Why are we (students and admins) constantly analyzing the culture of the students, when we (the students) almost universally acknowledge that the culture of the admins is unhelpful and standoffish (excepting those rare cases of genuine compassion). As a senior whose had a very broad experience with not only admins but also student leaders who must work extensively with specific admin bodies, it's my empirical belief that the admins here contribute significantly to whatever "stressful" experience the students might predominantly share.

    Shitty things that could have been handled a LOT better:
    -Super shady brownstone selections
    -Even shadier relations with the greek community
    -Kevsho outrageously rebuking CUMB (one of many reasons he should be fired)

    Two more thoughts:
    1) I'm not really sure if it's possible to get collegiate admins to act like cheery camp counselors, so maybe it's just an immutable fact that they have to comport themselves like managers at a car rental franchise. That might be a part of how Columbia, in general, completely lacks that Hogwarts-ian fog of traditional collegiate charm that is probably much more present on campuses outside of New York. Not saying that's overall a bad thing; I'm happy that my college experience was vomlet-free.
    2) I think "stress" is a bad proxy for fixing Columbia's culture. Stress seems like an inevitable result of a good undergraduate experience. If lived correctly, our lives are not going to get any less stressful in the near future, so I don't see why we are at STRESSCON 1 around here. People are responsible for the choices they make in life, and if they can't pull a 3.7 while going out 3 nights a week, then that sucks for them, because obviously others can. Furthermore, I think we need to more clearly separate the idea that everyone should be equally eligible for an education like at Columbia from the idea that everyone can successfully complete and education like at Columbia. Some people are going to burn out, and if they don't then I'd argue that we need to turn the difficulty level up. We can't change the fact that society places a ton of pressure on grades and name-brand educations (or that dropping out or taking time off is a sign of some ambiguous moral weakness), and so we aren't responsible for that pressure's effects. Or at least that's what I'm rolling with for this internet comment.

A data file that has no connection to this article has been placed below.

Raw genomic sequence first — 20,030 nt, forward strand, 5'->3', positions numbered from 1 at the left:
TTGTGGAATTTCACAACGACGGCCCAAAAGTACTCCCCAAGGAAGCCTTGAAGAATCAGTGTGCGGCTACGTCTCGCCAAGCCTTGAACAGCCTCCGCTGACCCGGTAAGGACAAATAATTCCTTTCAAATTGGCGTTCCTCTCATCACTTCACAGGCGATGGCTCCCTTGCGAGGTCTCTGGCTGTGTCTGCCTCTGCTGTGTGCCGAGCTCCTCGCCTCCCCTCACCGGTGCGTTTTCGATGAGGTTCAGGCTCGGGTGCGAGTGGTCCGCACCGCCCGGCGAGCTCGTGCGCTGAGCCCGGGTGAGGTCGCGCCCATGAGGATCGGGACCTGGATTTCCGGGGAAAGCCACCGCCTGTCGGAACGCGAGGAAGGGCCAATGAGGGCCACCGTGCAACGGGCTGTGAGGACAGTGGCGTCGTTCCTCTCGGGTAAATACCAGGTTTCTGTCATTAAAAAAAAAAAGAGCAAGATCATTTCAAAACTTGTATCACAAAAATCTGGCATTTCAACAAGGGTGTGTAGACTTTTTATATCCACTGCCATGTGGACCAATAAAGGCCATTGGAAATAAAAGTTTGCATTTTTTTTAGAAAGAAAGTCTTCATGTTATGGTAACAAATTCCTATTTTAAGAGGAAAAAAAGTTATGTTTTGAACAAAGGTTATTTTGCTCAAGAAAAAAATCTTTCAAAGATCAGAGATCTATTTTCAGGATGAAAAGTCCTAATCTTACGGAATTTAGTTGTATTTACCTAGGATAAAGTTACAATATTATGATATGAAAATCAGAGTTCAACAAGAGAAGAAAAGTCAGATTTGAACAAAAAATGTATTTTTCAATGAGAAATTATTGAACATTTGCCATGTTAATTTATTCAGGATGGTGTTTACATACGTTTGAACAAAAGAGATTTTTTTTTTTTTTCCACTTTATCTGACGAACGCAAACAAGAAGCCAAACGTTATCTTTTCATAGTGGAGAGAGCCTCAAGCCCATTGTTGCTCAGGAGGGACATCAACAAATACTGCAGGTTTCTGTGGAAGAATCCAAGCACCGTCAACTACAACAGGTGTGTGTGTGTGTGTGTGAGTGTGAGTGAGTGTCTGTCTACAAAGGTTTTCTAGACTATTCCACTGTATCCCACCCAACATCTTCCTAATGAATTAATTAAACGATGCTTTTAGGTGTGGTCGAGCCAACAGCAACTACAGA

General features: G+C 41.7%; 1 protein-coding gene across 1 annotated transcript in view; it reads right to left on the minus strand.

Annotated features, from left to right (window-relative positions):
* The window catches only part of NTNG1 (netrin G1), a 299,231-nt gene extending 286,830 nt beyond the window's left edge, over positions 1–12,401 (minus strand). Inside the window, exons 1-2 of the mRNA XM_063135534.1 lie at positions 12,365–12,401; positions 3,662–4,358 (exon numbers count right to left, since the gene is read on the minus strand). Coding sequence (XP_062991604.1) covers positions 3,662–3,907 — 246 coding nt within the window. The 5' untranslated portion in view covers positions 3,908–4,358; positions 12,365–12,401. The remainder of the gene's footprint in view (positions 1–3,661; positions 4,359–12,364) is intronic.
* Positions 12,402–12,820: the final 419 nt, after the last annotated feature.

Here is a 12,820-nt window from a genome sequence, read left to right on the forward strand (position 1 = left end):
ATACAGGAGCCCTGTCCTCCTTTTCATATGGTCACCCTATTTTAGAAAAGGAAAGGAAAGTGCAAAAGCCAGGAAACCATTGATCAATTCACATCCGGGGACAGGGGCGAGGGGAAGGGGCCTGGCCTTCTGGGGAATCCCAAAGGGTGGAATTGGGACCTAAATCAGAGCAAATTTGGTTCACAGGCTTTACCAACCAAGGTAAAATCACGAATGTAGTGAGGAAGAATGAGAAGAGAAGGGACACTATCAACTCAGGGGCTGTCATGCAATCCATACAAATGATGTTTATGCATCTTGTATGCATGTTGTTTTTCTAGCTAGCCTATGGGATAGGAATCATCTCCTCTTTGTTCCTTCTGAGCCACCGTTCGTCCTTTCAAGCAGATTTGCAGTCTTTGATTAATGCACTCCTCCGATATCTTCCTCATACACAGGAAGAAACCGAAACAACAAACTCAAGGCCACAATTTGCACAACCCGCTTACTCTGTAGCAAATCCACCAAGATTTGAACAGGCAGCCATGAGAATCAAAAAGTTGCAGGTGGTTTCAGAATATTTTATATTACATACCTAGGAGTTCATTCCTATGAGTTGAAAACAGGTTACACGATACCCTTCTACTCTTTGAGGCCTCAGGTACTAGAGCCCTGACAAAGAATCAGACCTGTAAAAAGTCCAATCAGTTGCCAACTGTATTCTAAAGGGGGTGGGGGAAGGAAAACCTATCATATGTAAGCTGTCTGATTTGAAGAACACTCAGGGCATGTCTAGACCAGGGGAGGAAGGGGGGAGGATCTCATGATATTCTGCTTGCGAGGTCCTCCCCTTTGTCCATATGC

TL;DR: I'm a senior who appreciates the academic/social/personal crucible that is Columbia, and although I'm certain that I would have enjoyed most other schools more, I don't fully regret coming here (as I don't think that undergrad should be the landlocked analog to the booze cruise). I think that in the long run I'll be better for it.

    • CC '14

      Dear CC '13:

      Your comment made me feel sane again. Whoever you are, I am glad that you are my classmate.

      CC '14

    • Anonymous  

      "maybe it's just an immutable fact that they have to comport themselves like managers at a car rental franchise."

      i stood up and applauded at my computer when i read this line. it was a little weird because i was in the ref room, but YOU'RE WORTH IT, OP

    • Anonymous

      I want to chime in as a Barnard senior who feels the same.
      -losing friends to /almost having to graduate early from the part-time enrollment change, and dealing with the administration's bullshit response to that
      -losing housing as a return students
      -having friends whose rooms got converted into doubles with random roommates they hated and/or assigned male roommates in a suite they picked to be single-sex
      -multiple friends who keep getting sick on the meal plan (including friends with allergies who simply don't feel comfortable with any accommodations and don't want to be on the fucking meal plan)
      -multiple people I know who can't get disability support because their doctor won't put them through the tests for disabilities (e.g., migraines) that they've been diagnosed with already
      -closing the pool, which tons of students used expressly for destressing
      -quietly cutting the number of free psych appointments down ("because people weren't using all of them" would indicate they *wouldn't* need to cut them down, wouldn't it?)
      -(almost) the flier policy where you couldn't even promote your event without being "approved" by the administration

  3. Anonymous

    yo when are senior wisdoms

  4. cc15  

    "I started seeing the major fault in the initiative–a common theme at Columbia–that the people we were supposed to be getting help from had no idea what we were talking about. "

    Perhaps the most insightful statement regarding Columbia admin that I've ever seen.

  5. Come on Bwog  

    Did you REALLY have to tag HIMYM in this?

  6. asdf  

    How did I miss all this discontent when I was deciding where to go to college?

  7. CC '14  

    I think I decided to become a consultant because I couldn't relate to my clients, but felt like I had great ideas that would ultimately never be implemented.

    That would be a generous evaluation of this initiative.

© 2006-2015 Blue and White Publishing Inc.